It is to contribute to raising this constraint in relationship
with the lack of information that the present study aims
to provide knowledge on the used in traditional bee-
keeping. It will identify the various uses of the plant
parts and organs and discuss their impacts on plant re-
sources sustainability and then suggest solutions for a
sustainable management of the identified plants.
2.1. Study Area
The study was carried out in the villages of Nazinga
(south-central region), Garango (east-central region),
Tiefora (Comoé region) and Dédougou (Boucle of Mou-
houn region ) ( Figure 1).
These communities fall within the main beekeeping
zones made up of the north and south Soudanian phyto-
geographical sector of Burkina Faso.
Agriculture (crop cultivation and animal breeding) is
the main activity of the population. In all the regions,
crops (Sorghum gu in een se Staph., Zea mays Linn., Oryza
sativa Linn., and Dioscorea dumetotum (Kunt) Pax.) are
The vegetation is predominantly savannas with arustic-
landscapes dominated by species such Vitellaria para-
doxa Gaertn, Tamarindus indica Linn., Parkia biglobosa
(Jacq.) Benth, Lannea microcarpa Engl. & K. Krause,
Adansonia digitata Linn., Faidherbia albida (Del.) A.
Chev.; the groupings of Anogeissus leiocarpus (DC.)
Figure 1. Location of the study area.
Guil. & Perr. and planted species as Mangifera indica
Linn., Eucalyptus camaldulensis Dehnhard, Azadirachta
indica A. Juss, Khaya senegalensis (Desn.) A. Juss, Ana-
cardium occidentale Linn., Borassus aethiopum Mart.,
Psidium guajava Linn., Cariaca papaya Linn., Annona
squamosa Linn., an d Citrus sinensis (Linn.) Osbe ck .
2.2. Methods
Ethno-apicultural investigations and field observations
were carried out using semi-structured inquiry cards on
traditional beekeepers who are 25 years of age and pos-
sessing colonized traditional beehives. The names of
plants used were transcribed into the following local
languages: Gourounsi for Nazinga zone; Bissa for Ga-
rango zone and Dioula for Tiéfora and Dédougou zones.
The plant species scientific identification was made re-
ferring to [18]. The plants parts and organs used by bee-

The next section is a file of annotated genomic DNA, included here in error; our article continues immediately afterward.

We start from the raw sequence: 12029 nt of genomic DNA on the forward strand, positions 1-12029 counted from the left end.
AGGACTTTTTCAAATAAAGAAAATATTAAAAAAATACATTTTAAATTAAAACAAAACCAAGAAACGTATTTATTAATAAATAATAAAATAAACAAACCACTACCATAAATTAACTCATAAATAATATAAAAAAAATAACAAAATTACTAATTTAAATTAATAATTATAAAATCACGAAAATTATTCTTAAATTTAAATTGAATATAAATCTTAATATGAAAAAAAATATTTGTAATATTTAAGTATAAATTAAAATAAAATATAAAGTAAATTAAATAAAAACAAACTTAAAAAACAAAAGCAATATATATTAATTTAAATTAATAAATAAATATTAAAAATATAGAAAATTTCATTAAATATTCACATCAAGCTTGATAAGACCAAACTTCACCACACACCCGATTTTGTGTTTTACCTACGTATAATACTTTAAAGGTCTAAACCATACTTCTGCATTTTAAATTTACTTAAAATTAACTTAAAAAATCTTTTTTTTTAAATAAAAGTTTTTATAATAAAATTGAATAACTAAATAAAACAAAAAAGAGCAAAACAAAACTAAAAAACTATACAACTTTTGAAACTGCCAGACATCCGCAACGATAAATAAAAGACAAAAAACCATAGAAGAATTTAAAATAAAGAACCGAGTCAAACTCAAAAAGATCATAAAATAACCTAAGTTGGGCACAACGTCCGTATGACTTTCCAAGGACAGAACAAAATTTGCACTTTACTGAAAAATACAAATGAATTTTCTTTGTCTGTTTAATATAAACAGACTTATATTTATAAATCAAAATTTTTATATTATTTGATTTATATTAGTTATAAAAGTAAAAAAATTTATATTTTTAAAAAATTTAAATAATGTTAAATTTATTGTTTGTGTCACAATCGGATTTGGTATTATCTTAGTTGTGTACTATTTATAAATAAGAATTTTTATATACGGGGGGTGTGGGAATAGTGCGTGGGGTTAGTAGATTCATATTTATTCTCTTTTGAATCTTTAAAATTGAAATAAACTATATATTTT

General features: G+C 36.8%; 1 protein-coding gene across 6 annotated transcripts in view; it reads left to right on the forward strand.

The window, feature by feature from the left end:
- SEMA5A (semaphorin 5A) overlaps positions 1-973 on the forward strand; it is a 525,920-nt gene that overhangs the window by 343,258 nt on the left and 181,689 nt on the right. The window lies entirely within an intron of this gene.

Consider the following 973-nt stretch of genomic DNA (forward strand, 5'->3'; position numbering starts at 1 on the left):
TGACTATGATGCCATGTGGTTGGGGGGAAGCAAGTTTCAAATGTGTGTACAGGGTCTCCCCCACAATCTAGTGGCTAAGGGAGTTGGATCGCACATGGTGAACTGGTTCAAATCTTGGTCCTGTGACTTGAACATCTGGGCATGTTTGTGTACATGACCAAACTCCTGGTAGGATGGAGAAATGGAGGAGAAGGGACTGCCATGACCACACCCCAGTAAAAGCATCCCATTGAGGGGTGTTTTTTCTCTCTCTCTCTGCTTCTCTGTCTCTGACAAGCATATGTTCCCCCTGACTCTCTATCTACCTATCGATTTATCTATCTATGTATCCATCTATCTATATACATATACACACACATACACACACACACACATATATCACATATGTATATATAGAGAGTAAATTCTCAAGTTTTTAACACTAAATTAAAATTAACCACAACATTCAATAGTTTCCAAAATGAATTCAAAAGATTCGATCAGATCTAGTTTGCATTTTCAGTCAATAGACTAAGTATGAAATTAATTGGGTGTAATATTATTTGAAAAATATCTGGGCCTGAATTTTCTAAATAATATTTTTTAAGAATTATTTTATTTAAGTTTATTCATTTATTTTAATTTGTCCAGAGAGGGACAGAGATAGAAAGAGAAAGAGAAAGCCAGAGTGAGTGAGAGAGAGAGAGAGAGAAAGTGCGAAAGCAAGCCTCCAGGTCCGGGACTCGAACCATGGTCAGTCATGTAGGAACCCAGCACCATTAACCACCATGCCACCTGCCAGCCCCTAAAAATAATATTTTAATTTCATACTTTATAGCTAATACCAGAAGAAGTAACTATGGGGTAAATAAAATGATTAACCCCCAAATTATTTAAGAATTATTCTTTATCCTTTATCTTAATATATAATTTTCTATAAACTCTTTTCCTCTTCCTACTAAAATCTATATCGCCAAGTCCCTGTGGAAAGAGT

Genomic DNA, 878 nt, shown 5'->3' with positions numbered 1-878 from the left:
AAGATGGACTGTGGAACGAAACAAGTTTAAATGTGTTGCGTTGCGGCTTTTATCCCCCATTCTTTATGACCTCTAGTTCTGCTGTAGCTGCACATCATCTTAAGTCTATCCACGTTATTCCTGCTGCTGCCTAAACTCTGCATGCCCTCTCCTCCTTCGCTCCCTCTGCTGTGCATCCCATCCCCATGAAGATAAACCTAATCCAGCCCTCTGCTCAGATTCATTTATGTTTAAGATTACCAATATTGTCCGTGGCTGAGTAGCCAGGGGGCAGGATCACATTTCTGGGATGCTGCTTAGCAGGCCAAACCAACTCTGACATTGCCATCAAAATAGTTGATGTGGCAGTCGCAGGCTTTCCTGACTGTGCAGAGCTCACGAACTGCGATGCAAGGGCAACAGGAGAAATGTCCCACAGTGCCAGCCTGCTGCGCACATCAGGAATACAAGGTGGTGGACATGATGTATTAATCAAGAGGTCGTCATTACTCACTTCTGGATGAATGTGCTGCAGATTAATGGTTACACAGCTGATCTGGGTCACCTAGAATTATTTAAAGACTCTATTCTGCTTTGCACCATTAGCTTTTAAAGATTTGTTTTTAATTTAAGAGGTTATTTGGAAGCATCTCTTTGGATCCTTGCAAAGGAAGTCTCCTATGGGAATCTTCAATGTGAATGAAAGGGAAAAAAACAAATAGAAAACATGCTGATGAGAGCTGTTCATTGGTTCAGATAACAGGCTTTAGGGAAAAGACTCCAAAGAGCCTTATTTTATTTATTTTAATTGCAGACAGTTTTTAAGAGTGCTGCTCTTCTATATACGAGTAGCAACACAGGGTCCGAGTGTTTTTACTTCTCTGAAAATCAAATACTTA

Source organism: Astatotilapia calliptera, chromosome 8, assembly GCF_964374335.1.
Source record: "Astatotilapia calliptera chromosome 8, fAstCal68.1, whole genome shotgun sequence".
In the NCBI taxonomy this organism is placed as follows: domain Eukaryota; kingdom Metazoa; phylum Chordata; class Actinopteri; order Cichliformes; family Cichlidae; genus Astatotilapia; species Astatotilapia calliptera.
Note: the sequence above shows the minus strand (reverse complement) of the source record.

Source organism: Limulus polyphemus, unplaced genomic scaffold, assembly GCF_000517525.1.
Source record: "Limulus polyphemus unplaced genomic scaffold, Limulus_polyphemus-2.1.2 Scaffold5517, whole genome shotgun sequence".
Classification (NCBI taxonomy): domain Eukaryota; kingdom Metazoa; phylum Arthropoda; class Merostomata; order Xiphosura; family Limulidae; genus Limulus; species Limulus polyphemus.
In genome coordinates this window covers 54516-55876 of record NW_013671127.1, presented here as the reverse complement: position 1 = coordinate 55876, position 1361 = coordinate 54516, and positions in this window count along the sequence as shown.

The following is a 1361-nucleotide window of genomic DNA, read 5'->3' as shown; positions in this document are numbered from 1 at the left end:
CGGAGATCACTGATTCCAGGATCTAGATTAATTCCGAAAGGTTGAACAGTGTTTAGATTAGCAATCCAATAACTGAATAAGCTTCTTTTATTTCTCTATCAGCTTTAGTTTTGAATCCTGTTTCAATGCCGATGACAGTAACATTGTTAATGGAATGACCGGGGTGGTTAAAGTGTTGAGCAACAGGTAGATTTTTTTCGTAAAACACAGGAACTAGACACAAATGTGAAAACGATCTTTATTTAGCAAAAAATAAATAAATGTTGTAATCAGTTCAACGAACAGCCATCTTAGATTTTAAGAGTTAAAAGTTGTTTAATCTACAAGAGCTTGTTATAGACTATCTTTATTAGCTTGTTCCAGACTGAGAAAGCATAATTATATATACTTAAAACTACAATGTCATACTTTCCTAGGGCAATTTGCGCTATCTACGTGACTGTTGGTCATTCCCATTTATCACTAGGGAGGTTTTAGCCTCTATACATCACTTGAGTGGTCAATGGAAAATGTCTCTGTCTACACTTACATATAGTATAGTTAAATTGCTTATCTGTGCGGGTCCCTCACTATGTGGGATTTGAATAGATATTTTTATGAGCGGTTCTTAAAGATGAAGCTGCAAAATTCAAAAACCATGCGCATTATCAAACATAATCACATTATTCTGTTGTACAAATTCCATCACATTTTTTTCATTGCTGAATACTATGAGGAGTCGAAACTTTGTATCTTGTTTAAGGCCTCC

keepers were identified from responses obtained from at
least 10 beekeepers. A total of 103 beekeepers were in-
3.1. Different Plant Parts or Organs Used
The results showed that the barks and fibers with
37.5% of utilizations constituted the most organs used
(Figure 1). The grass, the aerial organs, the thatches of
graminaceous and the inflorescences constituted the
group of plants aerial pa rt (32.5%). The twigs constituted
12.5%, the fruits and seeds 10%, leave 5% and the tubers
were less used (2.5%).
3.2. Plants Used and Their Utilizations
The parts or organs of 35 botanical species were used in
the traditional beek eeping practices in Burkin a Faso (Ta-
ble 1).
Three kinds of utilization of the plant parts or organs
were dominants (Table 1). The first concerned the use in
the new traditional beehives construction. It repre-
Barks Aerial
parts Twigs LeavesFruitsTubers
Parts or orga n
% o f utiliz ation
Figure 2. Different plant parts or organs used in traditional
Copyright © 2013 SciRes. OPEN ACCESS
S. Paul et al. / Open Journal of Ecology 3 (2013) 354-358
Copyright © 2013 SciRes. OPEN ACCESS
sented 55%. Indeed, beehives can be made with barks,
hollowed out tree trunks, plaited straws or twigs.
The second represented the attraction of wild swarms
into newly established beehives. It represented 37.50%.
Indeed, plant p art s or organs can be used as swarm baits
substituting the Aristée perfumes, the honeybees’ charm
or comb foundation s used in modern beekeeping.
The third is the use as a torch to light beehives inside
or as a smoker during honey harvesting. It represented
3.3. Botanical Type Used
In the biological type, trees were the most used (44%);
followed in order by the grass (31%), the shrubs (22%)
and the lianas (3%) (Figure 3).
Table 1. The use of plant parts and organs in traditional beekeeping in the Burkina Faso.
Scientifique names Parts or organs used Utilizations
Acacia seyal Del. Fruits Swarms attraction
Combretum glutinosum Perr. ex DC Twigs Swarms attraction
Ctenium newtonii Hack. Thatches Swarms attraction
Cymbopogon schoenanthus subsp. proximus (Hochst. ex A. Rich.) M. & W Inflorescences Swarms attraction
Dicoma tomentosa Cass. Aerial organs Swarms attraction
Dioscorea dumetorum (Kun th) Pax Tubers Swarms attraction
Diospyros mespiliformis Hochst. ex A. DC. Leaves Swarms attraction
Guiera senegalensis J. F. Gmel. Twigs Swarms attraction
Hyptis spicigera Lam. Aerial organs Swarms attraction
Leucas martinicensis (Jacq.) Ait. Aerial organs Swarms attraction
Ocimum americanum Linn. Aerial organs Swarms attraction
Parkia biglobosa (Jacq.) Benth. Seeds Swarms attraction
Piliostigma reticulatum (DC.) Hochst. Fruits Swarms attraction
Piliostigma thonningii (Schum.) Milne-Redhead Fruits Swarms attraction
Andropogon ascin odis C. B. Clarke Thatches Honey harvest
Andropogon gayan us Kunth Thatches Honey harvest
Andropogon pseudapricus Stapf Thatches Honey harvest
Andropogon ascin odis C. B. Clarke Thatches Beehive construction